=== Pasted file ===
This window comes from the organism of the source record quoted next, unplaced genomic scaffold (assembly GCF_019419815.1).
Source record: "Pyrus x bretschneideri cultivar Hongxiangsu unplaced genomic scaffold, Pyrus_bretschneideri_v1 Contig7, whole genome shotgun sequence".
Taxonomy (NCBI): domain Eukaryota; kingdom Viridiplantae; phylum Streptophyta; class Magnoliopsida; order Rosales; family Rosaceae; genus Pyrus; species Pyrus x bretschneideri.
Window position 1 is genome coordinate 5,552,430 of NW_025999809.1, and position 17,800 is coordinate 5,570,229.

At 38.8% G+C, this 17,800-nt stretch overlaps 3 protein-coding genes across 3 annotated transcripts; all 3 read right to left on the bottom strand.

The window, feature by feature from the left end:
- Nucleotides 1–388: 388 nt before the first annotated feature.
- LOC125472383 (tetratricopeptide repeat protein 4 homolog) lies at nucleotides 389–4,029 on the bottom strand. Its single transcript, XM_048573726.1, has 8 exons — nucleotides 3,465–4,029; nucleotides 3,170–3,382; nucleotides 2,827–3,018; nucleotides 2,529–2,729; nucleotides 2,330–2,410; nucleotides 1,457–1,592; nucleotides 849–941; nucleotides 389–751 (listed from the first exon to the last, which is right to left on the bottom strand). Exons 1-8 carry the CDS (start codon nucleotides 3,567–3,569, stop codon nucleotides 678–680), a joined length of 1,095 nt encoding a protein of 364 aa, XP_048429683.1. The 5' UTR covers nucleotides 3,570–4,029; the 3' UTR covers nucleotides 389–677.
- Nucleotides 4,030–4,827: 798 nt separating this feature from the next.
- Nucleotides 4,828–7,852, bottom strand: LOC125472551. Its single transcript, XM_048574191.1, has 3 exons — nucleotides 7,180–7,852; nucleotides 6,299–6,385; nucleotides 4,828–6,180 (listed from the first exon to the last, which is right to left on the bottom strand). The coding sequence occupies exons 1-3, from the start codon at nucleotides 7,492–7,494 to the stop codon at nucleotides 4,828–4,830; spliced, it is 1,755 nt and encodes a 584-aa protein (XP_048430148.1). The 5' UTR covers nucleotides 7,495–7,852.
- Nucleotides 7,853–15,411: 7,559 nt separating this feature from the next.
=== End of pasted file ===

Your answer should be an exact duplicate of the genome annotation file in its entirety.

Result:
This window comes from the organism of the source record quoted next, unplaced genomic scaffold (assembly GCF_019419815.1).
Source record: "Pyrus x bretschneideri cultivar Hongxiangsu unplaced genomic scaffold, Pyrus_bretschneideri_v1 Contig7, whole genome shotgun sequence".
Taxonomy (NCBI): domain Eukaryota; kingdom Viridiplantae; phylum Streptophyta; class Magnoliopsida; order Rosales; family Rosaceae; genus Pyrus; species Pyrus x bretschneideri.
Window position 1 is genome coordinate 5,552,430 of NW_025999809.1, and position 17,800 is coordinate 5,570,229.

At 38.8% G+C, this 17,800-nt stretch overlaps 3 protein-coding genes across 3 annotated transcripts; all 3 read right to left on the bottom strand.

The window, feature by feature from the left end:
- Nucleotides 1–388: 388 nt before the first annotated feature.
- LOC125472383 (tetratricopeptide repeat protein 4 homolog) lies at nucleotides 389–4,029 on the bottom strand. Its single transcript, XM_048573726.1, has 8 exons — nucleotides 3,465–4,029; nucleotides 3,170–3,382; nucleotides 2,827–3,018; nucleotides 2,529–2,729; nucleotides 2,330–2,410; nucleotides 1,457–1,592; nucleotides 849–941; nucleotides 389–751 (listed from the first exon to the last, which is right to left on the bottom strand). Exons 1-8 carry the CDS (start codon nucleotides 3,567–3,569, stop codon nucleotides 678–680), a joined length of 1,095 nt encoding a protein of 364 aa, XP_048429683.1. The 5' UTR covers nucleotides 3,570–4,029; the 3' UTR covers nucleotides 389–677.
- Nucleotides 4,030–4,827: 798 nt separating this feature from the next.
- Nucleotides 4,828–7,852, bottom strand: LOC125472551. Its single transcript, XM_048574191.1, has 3 exons — nucleotides 7,180–7,852; nucleotides 6,299–6,385; nucleotides 4,828–6,180 (listed from the first exon to the last, which is right to left on the bottom strand). The coding sequence occupies exons 1-3, from the start codon at nucleotides 7,492–7,494 to the stop codon at nucleotides 4,828–4,830; spliced, it is 1,755 nt and encodes a 584-aa protein (XP_048430148.1). The 5' UTR covers nucleotides 7,495–7,852.
- Nucleotides 7,853–15,411: 7,559 nt separating this feature from the next.